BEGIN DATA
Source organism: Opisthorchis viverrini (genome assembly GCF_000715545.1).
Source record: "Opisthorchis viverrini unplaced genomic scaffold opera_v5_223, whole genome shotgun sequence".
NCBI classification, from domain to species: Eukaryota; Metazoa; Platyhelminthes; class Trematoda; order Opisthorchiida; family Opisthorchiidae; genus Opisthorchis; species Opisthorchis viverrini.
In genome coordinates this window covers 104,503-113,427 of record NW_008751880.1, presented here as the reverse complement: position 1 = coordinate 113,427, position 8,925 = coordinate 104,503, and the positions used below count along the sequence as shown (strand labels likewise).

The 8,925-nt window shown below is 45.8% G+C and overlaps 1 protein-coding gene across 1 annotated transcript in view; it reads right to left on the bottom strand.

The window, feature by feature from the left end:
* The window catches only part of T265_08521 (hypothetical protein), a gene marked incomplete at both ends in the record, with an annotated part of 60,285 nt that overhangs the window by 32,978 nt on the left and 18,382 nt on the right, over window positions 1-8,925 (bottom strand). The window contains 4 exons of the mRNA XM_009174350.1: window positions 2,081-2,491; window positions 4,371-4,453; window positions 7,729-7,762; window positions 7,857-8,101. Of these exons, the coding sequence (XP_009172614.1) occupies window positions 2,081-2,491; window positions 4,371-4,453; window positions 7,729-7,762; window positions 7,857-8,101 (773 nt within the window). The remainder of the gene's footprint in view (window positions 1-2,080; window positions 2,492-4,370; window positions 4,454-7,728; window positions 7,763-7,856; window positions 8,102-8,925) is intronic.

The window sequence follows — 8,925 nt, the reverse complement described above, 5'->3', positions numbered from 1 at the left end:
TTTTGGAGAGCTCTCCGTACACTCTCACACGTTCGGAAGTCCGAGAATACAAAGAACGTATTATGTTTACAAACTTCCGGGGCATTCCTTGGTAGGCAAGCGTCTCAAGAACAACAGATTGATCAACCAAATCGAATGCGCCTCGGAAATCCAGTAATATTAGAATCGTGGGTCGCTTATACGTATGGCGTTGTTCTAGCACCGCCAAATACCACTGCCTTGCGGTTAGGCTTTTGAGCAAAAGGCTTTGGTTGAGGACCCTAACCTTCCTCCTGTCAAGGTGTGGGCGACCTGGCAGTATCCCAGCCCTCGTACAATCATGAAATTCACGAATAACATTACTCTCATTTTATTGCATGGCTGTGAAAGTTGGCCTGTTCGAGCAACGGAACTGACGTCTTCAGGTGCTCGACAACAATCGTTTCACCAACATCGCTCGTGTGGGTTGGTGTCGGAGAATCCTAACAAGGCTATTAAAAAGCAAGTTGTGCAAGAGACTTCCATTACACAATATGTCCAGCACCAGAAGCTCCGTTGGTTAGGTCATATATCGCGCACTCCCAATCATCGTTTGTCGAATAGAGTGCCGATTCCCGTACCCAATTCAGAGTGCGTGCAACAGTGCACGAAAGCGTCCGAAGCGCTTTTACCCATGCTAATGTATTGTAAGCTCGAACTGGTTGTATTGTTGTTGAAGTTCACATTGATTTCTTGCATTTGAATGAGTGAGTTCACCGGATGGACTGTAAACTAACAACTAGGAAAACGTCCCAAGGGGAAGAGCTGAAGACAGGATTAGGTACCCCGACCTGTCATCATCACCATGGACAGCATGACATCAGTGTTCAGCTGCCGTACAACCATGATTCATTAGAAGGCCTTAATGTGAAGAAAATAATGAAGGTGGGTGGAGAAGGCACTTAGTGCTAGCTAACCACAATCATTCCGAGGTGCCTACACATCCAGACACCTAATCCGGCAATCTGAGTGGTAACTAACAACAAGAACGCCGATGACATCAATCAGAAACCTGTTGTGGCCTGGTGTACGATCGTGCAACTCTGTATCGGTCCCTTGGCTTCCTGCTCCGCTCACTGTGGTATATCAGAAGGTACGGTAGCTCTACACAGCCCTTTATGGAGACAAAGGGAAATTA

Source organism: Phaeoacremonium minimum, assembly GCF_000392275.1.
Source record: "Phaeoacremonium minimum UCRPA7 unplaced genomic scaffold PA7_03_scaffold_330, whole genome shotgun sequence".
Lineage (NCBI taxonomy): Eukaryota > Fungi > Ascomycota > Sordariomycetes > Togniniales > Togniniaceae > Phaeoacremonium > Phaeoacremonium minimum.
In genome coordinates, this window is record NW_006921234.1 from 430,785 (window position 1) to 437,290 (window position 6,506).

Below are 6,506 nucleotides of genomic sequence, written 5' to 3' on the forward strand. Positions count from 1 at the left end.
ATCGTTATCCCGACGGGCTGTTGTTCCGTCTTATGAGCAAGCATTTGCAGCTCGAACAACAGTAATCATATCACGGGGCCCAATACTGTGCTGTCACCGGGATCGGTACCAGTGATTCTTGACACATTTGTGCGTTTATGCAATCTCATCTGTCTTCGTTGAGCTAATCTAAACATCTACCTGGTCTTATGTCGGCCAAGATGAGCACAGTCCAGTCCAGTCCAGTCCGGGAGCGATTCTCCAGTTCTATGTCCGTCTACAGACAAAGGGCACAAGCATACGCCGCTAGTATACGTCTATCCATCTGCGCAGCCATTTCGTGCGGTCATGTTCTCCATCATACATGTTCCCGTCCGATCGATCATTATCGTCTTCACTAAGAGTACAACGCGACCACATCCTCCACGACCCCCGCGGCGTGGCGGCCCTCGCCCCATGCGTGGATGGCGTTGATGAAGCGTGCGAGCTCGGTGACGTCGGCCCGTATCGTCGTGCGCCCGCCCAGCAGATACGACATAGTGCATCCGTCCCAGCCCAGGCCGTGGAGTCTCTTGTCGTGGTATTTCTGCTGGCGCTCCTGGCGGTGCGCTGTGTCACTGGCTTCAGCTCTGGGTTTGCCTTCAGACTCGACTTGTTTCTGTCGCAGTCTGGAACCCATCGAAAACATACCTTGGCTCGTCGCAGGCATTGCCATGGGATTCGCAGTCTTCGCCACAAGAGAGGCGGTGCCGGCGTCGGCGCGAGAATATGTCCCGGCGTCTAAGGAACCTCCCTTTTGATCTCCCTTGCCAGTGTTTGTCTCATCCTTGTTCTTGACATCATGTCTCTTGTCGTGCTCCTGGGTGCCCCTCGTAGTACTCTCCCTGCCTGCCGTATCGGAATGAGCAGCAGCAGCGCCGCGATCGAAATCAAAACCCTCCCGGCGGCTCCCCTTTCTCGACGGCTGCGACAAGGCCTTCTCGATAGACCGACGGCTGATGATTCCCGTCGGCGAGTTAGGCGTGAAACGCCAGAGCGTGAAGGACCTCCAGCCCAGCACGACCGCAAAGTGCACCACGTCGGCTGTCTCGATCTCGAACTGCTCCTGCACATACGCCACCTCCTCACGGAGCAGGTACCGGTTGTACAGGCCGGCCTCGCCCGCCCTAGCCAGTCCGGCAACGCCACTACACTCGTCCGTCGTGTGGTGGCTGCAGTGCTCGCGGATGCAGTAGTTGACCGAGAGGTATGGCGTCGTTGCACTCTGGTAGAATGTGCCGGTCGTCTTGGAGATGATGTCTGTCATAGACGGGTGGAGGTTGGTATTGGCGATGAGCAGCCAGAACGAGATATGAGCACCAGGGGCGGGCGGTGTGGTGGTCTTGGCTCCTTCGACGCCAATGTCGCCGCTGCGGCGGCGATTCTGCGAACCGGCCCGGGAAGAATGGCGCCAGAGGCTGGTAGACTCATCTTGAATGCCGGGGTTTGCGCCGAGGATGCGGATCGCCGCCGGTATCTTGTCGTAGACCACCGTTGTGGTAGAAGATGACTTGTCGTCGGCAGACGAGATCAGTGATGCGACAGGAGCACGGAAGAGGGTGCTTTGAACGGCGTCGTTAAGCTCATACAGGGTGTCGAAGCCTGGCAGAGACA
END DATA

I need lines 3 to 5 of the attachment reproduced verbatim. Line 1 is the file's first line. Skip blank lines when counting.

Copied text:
NCBI classification, from domain to species: Eukaryota; Metazoa; Platyhelminthes; class Trematoda; order Opisthorchiida; family Opisthorchiidae; genus Opisthorchis; species Opisthorchis viverrini.
In genome coordinates this window covers 104,503-113,427 of record NW_008751880.1, presented here as the reverse complement: position 1 = coordinate 113,427, position 8,925 = coordinate 104,503, and the positions used below count along the sequence as shown (strand labels likewise).

The 8,925-nt window shown below is 45.8% G+C and overlaps 1 protein-coding gene across 1 annotated transcript in view; it reads right to left on the bottom strand.